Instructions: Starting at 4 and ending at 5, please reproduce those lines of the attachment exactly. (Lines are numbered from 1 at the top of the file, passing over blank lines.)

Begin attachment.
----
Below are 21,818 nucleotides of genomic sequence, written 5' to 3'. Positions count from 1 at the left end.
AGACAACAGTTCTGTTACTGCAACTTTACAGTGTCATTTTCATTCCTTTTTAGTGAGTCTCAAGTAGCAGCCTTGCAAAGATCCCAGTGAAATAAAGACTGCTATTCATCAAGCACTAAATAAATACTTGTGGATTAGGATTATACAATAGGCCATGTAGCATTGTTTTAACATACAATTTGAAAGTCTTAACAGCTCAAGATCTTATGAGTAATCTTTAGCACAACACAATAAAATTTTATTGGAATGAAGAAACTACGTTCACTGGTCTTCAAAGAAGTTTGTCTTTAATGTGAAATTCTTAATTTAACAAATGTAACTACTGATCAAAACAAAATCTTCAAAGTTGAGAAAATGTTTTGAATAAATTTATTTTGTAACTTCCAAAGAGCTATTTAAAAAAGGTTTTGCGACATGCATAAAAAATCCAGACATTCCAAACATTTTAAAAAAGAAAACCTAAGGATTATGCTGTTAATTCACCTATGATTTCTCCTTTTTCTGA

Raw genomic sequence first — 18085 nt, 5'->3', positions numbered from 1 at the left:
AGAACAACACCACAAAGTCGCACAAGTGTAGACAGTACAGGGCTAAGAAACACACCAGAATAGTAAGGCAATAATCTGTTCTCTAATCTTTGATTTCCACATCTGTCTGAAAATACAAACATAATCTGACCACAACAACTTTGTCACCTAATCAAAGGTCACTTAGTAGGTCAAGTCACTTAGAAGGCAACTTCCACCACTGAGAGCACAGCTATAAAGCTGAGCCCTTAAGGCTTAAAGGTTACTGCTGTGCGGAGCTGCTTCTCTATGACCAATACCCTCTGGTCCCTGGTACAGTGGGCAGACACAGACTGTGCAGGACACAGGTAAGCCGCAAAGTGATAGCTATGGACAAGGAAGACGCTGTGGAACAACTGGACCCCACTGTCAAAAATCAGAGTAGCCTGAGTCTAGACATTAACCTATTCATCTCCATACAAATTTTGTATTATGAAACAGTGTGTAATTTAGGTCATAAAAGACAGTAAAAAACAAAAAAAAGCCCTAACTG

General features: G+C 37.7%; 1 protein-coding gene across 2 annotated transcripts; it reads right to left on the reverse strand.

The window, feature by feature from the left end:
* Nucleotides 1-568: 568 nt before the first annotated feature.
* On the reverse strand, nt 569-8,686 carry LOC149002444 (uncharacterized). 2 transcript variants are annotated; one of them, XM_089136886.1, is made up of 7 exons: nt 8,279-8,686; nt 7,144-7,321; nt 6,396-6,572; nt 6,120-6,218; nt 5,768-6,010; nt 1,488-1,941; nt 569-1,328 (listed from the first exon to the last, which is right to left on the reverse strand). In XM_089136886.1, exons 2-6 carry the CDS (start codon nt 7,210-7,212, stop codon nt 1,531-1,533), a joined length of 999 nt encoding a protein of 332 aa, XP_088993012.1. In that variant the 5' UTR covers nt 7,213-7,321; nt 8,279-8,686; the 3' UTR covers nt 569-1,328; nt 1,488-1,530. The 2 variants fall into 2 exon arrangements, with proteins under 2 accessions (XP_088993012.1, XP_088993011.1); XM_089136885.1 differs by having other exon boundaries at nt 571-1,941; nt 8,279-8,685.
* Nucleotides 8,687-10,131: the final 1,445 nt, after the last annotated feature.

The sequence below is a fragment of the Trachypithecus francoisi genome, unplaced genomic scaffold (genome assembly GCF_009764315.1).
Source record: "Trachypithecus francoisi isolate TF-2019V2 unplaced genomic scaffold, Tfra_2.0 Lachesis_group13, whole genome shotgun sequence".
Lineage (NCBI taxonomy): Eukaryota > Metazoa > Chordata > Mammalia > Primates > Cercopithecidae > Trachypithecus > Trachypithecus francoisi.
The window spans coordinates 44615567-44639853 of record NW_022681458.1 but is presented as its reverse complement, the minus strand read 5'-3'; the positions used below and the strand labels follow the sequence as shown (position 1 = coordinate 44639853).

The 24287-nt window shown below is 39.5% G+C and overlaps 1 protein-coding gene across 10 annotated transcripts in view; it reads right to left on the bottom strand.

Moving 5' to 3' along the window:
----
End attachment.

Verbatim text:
AGAACAACACCACAAAGTCGCACAAGTGTAGACAGTACAGGGCTAAGAAACACACCAGAATAGTAAGGCAATAATCTGTTCTCTAATCTTTGATTTCCACATCTGTCTGAAAATACAAACATAATCTGACCACAACAACTTTGTCACCTAATCAAAGGTCACTTAGTAGGTCAAGTCACTTAGAAGGCAACTTCCACCACTGAGAGCACAGCTATAAAGCTGAGCCCTTAAGGCTTAAAGGTTACTGCTGTGCGGAGCTGCTTCTCTATGACCAATACCCTCTGGTCCCTGGTACAGTGGGCAGACACAGACTGTGCAGGACACAGGTAAGCCGCAAAGTGATAGCTATGGACAAGGAAGACGCTGTGGAACAACTGGACCCCACTGTCAAAAATCAGAGTAGCCTGAGTCTAGACATTAACCTATTCATCTCCATACAAATTTTGTATTATGAAACAGTGTGTAATTTAGGTCATAAAAGACAGTAAAAAACAAAAAAAAGCCCTAACTG

General features: G+C 37.7%; 1 protein-coding gene across 2 annotated transcripts; it reads right to left on the reverse strand.